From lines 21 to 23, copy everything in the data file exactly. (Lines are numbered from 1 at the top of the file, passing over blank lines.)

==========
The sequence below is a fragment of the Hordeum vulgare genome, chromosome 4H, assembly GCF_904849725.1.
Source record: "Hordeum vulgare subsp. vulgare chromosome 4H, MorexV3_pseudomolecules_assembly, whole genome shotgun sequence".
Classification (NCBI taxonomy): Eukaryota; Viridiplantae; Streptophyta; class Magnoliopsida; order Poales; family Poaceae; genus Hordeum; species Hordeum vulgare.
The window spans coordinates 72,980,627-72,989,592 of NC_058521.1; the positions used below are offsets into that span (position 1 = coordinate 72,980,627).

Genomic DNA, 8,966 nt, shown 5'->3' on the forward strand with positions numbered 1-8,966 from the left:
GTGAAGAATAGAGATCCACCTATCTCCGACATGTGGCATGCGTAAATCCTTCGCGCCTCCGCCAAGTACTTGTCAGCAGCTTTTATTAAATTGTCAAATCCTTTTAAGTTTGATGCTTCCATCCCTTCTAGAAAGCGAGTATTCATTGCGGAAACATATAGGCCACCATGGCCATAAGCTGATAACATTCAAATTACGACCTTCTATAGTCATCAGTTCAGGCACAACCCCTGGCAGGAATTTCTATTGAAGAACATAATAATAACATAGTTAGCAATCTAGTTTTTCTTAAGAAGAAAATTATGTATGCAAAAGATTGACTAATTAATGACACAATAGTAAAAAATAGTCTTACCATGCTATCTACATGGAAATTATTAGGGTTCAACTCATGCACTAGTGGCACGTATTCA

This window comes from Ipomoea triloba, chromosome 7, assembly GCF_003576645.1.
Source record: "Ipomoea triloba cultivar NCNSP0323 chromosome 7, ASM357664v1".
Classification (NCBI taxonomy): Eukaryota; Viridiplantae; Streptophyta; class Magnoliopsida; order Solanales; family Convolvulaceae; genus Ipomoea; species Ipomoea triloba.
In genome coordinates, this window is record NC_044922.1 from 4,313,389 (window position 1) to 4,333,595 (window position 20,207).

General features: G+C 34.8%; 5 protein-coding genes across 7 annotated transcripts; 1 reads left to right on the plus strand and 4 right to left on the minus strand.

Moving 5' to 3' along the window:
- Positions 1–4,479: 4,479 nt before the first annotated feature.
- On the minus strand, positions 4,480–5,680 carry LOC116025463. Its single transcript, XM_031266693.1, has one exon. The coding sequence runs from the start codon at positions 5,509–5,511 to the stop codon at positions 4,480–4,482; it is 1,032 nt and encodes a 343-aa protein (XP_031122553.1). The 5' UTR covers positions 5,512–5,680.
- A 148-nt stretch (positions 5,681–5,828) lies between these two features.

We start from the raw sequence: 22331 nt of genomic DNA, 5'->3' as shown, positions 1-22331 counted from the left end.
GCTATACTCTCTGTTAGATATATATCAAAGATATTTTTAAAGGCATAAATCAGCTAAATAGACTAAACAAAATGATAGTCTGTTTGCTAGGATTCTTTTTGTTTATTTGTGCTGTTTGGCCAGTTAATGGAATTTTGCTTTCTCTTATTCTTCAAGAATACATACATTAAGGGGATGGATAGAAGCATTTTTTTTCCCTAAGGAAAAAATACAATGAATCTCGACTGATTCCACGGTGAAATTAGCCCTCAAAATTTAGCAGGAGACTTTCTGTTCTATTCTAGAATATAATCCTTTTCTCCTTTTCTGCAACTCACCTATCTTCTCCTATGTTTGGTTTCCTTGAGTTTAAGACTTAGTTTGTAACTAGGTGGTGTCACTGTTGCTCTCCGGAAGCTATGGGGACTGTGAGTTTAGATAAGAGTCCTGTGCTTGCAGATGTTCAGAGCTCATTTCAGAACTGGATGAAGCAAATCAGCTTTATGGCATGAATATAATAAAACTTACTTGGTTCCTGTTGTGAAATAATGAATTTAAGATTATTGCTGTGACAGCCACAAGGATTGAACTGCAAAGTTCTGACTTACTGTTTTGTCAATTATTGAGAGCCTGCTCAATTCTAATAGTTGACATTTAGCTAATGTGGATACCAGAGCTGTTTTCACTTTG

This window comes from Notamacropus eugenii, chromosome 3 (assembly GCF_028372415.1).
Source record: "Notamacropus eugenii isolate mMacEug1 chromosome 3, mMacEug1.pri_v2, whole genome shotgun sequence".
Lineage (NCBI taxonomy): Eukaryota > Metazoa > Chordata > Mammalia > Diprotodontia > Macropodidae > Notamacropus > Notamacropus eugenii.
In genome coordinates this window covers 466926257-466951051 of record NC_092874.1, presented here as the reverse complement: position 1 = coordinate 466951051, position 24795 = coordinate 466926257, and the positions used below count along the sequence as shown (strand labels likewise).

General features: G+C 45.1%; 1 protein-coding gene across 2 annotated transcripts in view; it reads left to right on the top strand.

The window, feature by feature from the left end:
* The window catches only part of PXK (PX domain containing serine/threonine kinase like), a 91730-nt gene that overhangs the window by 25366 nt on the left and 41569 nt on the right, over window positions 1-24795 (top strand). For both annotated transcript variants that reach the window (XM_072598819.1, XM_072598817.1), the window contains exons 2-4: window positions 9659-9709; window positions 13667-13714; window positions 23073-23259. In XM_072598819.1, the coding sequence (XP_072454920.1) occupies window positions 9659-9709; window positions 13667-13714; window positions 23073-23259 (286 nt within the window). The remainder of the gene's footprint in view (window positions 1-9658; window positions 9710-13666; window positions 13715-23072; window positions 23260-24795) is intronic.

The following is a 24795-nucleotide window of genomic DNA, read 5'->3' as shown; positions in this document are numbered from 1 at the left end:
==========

In genome coordinates this window covers 466926257-466951051 of record NC_092874.1, presented here as the reverse complement: position 1 = coordinate 466951051, position 24795 = coordinate 466926257, and the positions used below count along the sequence as shown (strand labels likewise).

General features: G+C 45.1%; 1 protein-coding gene across 2 annotated transcripts in view; it reads left to right on the top strand.

The window, feature by feature from the left end: